While the latter problem is something that must be overcome unilaterally, the former can be most effectively solved collaboratively, at least, if there is to be any orderly solution to the vexed problem of “global rebalancing.” Both the transatlantic and Asian partners of the United States, not to mention China, have great stakes in a successful transition, but this will require all parties to either share the pain collectively or else risk a convulsive dénouement that imperils both globalization and the emerging Asian century.

Even as the United States and its partners hopefully work toward cooperative exits from the increasingly unsustainable current global codependency—where the United States propels world economic growth through continued consumption utilizing resources loaned by others—Washington also needs to pay attention to renewing its military power. Such a requirement may appear odd at first sight, given that the U.S. military remains superior to all others by many metrics of comparison. Yet, on closer examination, American military strength is hobbled by serious challenges including budgetary constraints, unacceptable weapons cost growth, rising personnel costs, strained procurement and research and development budgets, difficult force structure dilemmas, and wily asymmetric threats, all of which—if left unaddressed—could undermine the current security environment that sustains globalization.

The best studies of the regional military balances in the Asia-Pacific, in fact, suggest an erosion of U.S. military superiority and, in particular, a diminishing capacity to protect the Asian allies in the face of rising Chinese power. The importance of arresting these adverse trends cannot be understated. They directly engage the question of whether the Asian miracle can be sustained over the secular period (with all the resulting benefits for American and transatlantic prosperity) and without any compromises in the security and autonomy of America’s regional allies and important neutrals (with all the concomitant gains for American and transatlantic interests).

Addressing these challenges requires the United States and its democratic partners in the East and the West to think about defense research and development, weapons procurement, and technology flows in new and more creative ways. It also requires greater agreement on issues relating to the legitimacy of the use of force. Above all else, however, it requires a greater European appreciation of how U.S. military superiority contributes to protecting a secure and stable Asian geopolitical order that ultimately redounds to the common advantage of both sides of the Atlantic and why that dominance, accordingly, must be preserved indefinitely.

The emerging Asian century undoubtedly represents a great opportunity for sustaining global prosperity. Yet because this era will be fundamentally different from the first iteration of the Asian miracle, in that allies and competitors are now inextricably entwined in a dense web of transactions which increase absolute gains but unevenly, the United States and its partners face many more challenges in maintaining a stable geopolitical order.

In such circumstances, the most effective strategy for Washington, as the leader of the transatlantic community, is not to retrench from its commitment to expanding the open economic system, but to maintain in good repair its own national power and its constituent military prowess in order to mitigate any tensions that may arise either regionally or globally between economic gains and international security.

Ashley Tellis is a Senior Associate at the Carnegie Endowment for International Peace.

A Snapshot of the Global Trends 2030 Report

Track Record of Global Trends Works

Before launching work on the current volume, the NIC commissioned an academic study of the four previous Global Trends studies, going to back to the first edition in 1996-97. The purpose of the review was to examine the Global Trends papers to highlight any persistent blind spots and biases as well as distinctive strengths. A subsequent conference focused on addressing shortcomings and improving on the studies’ strengths for the forthcoming work. The academic review and conference were used by us in designing the present project.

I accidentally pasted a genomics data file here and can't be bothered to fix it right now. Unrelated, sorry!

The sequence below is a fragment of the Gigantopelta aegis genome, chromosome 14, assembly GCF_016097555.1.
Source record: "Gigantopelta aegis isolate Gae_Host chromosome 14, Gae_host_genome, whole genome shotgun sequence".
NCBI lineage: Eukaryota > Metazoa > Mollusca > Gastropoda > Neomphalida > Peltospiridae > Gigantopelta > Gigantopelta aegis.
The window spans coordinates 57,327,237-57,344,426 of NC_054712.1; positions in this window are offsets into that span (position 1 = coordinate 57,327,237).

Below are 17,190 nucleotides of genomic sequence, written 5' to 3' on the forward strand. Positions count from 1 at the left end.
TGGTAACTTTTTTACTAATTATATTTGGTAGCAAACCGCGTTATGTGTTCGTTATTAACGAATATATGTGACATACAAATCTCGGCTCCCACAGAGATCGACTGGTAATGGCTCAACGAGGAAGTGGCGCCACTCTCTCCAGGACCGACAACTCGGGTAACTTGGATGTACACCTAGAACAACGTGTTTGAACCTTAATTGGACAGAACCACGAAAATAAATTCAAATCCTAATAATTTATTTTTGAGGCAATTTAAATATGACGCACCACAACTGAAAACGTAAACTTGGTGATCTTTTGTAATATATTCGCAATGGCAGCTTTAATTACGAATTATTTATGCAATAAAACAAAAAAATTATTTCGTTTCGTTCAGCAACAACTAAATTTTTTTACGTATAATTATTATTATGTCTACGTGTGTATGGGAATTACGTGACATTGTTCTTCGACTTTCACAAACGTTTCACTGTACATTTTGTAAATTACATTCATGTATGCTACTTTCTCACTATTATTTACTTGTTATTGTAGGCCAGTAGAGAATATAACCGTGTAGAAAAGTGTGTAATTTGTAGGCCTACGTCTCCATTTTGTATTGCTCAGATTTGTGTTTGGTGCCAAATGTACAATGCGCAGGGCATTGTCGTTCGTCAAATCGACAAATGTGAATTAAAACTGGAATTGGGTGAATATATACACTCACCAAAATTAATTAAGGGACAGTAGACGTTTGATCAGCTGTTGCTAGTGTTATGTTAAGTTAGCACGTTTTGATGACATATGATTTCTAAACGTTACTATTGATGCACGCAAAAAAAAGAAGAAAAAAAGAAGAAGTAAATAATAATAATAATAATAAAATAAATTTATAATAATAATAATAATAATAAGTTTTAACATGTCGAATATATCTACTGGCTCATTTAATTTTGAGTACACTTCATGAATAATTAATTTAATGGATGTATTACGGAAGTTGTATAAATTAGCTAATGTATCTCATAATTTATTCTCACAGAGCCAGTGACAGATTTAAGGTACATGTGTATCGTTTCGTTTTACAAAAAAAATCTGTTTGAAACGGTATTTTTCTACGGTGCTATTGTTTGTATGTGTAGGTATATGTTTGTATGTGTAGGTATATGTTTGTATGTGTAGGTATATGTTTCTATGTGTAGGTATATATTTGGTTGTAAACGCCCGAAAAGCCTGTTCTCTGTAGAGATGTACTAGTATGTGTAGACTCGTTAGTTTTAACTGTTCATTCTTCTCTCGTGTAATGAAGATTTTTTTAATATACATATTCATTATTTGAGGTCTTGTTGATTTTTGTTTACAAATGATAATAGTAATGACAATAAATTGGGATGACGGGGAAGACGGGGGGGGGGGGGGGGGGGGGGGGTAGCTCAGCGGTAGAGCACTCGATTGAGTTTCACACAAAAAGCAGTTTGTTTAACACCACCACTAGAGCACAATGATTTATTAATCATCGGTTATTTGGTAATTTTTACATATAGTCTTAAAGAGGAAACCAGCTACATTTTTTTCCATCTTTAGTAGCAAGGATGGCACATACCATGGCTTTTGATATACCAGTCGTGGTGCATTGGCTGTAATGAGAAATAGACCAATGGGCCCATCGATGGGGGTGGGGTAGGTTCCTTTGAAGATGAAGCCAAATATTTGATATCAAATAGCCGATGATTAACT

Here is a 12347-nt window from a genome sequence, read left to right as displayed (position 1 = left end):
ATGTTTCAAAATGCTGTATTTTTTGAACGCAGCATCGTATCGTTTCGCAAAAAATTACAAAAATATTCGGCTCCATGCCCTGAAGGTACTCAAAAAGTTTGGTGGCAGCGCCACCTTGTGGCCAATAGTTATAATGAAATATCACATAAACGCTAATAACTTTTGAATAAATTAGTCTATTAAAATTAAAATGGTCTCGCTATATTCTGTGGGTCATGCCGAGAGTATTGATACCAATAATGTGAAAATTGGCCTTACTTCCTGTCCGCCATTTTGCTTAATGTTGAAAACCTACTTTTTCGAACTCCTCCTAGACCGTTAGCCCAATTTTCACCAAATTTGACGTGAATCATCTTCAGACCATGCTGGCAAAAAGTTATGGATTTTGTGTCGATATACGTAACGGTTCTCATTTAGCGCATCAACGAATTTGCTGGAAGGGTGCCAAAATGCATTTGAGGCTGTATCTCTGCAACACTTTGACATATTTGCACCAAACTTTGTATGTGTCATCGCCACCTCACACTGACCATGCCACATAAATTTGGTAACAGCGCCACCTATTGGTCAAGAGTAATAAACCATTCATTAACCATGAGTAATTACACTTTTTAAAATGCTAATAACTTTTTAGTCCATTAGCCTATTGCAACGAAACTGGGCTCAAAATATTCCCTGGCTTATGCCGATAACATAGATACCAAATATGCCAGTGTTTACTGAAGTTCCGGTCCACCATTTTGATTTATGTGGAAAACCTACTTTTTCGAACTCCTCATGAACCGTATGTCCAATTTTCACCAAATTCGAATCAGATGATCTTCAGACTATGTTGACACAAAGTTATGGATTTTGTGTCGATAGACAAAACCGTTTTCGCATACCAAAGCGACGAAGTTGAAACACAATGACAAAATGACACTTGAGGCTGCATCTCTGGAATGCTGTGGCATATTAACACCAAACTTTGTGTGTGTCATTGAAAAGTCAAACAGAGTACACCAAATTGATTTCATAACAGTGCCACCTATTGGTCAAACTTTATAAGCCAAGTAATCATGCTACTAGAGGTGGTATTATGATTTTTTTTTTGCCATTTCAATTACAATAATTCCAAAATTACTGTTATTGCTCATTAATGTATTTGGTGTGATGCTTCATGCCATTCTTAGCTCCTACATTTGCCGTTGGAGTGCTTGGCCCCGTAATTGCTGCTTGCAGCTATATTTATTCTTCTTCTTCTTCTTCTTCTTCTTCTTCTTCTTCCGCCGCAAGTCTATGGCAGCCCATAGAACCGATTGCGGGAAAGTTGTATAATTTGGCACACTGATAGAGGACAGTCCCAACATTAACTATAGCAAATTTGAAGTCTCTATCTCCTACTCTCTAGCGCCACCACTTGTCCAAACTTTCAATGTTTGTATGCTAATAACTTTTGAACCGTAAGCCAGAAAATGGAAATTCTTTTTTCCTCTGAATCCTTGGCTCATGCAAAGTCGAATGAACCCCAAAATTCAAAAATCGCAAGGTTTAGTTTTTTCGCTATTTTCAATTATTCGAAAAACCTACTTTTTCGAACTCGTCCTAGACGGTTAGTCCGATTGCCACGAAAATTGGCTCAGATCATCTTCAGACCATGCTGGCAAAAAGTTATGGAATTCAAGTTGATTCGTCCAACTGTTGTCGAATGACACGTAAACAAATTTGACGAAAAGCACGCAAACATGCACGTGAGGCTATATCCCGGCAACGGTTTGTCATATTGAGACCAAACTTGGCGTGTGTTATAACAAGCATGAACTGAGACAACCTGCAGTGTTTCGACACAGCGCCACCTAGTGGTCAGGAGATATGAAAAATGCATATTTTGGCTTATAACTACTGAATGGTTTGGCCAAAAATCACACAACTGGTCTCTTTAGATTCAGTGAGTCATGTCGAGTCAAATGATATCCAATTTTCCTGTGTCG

The key “looming” challenges that our reviewers cited for GT 2030 were to develop:

  • A greater focus on the role of US in the international system. Past works assumed US centrality, leaving readers “vulnerable” to wonder about “critical dynamics” around the US role. One of the key looming issues for GT 2030 was, “how other powers would respond to a decline or a decisive re-assertion of US power.” The authors of the study thought that both outcomes were possible and needed to be addressed.
  • A clearer understanding of the central units in the international system. Previous works detailed the gradual ascendance of nonstate actors, but how we saw the role of states versus nonstate actors was not clear. The reviewers suggested that we delve more into the dynamics of governance and explore the complicated relationships among a diverse set of actors.
  • A better grasp of time and speed. Past Global Trends works, “correctly foresaw the direction of the vectors: China up, Russia down. But China’s power has consistently increased faster than expected . . . A comprehensive reading of the four reports leaves a strong impression that [we] tend toward underestimation of the rates of change . . . ”
  • Greater discussion of crises and discontinuities. The use of the word “trends’ in the titles suggests more continuity than change. GT 2025, however, “with its strongly worded attention to the likelihood of significant shocks and discontinuities, flirts with a radical revision of this viewpoint.” The authors recommended developing a framework for understanding the relationships among trends, discontinuities, and crises.
  • Greater attention to ideology. The authors of the study admitted that “ideology is a frustratingly fuzzy concept . . . difficult to define..and equally difficult to measure.” They admitted that grand “isms” like fascism and communism might not be on the horizon. However, “smaller politico-pycho-social shifts that often don’t go under the umbrella of ideology but drive behavior” should be a focus.
  • More understanding of second- and third-order consequences. Trying to identify looming disequilibria may be one approach. More war-gaming or simulation exercises to understand possible dynamics among international actors at crucial tipping points was another suggestion. We will let our readers judge how well we met the above challenges in this volume.

For a snapshot of the outline to the Global Trends 2030: Alternative Worlds, click on “Le Menu”